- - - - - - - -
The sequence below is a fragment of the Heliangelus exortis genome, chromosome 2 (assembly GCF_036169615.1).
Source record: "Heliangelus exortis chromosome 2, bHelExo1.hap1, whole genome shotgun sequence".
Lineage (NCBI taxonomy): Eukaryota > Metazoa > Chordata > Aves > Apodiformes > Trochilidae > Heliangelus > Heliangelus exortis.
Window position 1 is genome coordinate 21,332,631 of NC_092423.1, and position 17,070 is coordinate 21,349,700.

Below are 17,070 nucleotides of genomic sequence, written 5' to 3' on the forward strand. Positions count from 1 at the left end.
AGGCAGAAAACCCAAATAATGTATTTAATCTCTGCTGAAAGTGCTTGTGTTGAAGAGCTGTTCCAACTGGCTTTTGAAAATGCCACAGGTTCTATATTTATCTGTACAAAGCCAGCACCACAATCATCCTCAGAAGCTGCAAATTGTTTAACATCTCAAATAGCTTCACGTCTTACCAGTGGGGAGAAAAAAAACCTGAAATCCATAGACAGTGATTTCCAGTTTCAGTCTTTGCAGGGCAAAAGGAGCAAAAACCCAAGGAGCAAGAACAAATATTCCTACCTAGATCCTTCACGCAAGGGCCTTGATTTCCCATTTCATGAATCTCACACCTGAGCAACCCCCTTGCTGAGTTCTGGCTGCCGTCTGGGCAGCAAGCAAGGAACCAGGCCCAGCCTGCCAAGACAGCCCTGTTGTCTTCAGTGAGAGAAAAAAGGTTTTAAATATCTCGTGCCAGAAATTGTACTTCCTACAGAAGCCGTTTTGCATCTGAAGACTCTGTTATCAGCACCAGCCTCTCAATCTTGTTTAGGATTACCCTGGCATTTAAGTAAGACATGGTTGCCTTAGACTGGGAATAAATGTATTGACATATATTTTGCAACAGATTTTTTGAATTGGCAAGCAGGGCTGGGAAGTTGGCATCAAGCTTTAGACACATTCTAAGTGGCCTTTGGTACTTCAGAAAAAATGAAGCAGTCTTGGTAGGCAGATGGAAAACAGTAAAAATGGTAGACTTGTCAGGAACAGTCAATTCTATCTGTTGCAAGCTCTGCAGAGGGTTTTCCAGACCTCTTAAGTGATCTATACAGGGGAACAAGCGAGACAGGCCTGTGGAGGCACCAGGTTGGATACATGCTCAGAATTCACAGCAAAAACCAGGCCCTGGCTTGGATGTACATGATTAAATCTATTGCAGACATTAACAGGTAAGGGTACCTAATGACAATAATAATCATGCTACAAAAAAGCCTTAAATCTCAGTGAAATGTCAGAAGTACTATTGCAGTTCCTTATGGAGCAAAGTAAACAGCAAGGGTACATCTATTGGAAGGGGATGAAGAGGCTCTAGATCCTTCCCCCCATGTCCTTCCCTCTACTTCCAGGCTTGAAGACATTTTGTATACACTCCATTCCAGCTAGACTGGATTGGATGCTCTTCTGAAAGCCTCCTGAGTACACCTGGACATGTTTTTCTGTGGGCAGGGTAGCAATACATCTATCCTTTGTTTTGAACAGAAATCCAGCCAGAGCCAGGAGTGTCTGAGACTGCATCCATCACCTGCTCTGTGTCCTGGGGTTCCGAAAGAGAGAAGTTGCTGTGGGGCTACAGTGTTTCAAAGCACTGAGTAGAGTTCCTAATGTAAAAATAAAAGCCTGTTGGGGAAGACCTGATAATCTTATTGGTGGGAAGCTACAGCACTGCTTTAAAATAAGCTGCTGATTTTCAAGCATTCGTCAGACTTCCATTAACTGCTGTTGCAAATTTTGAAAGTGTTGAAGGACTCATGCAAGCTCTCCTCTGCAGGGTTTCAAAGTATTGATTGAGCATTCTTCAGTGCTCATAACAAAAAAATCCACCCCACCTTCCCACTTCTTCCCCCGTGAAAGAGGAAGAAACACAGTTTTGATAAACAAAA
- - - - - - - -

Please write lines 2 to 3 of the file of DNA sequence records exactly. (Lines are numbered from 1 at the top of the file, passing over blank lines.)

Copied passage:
Source record: "Heliangelus exortis chromosome 2, bHelExo1.hap1, whole genome shotgun sequence".
Lineage (NCBI taxonomy): Eukaryota > Metazoa > Chordata > Aves > Apodiformes > Trochilidae > Heliangelus > Heliangelus exortis.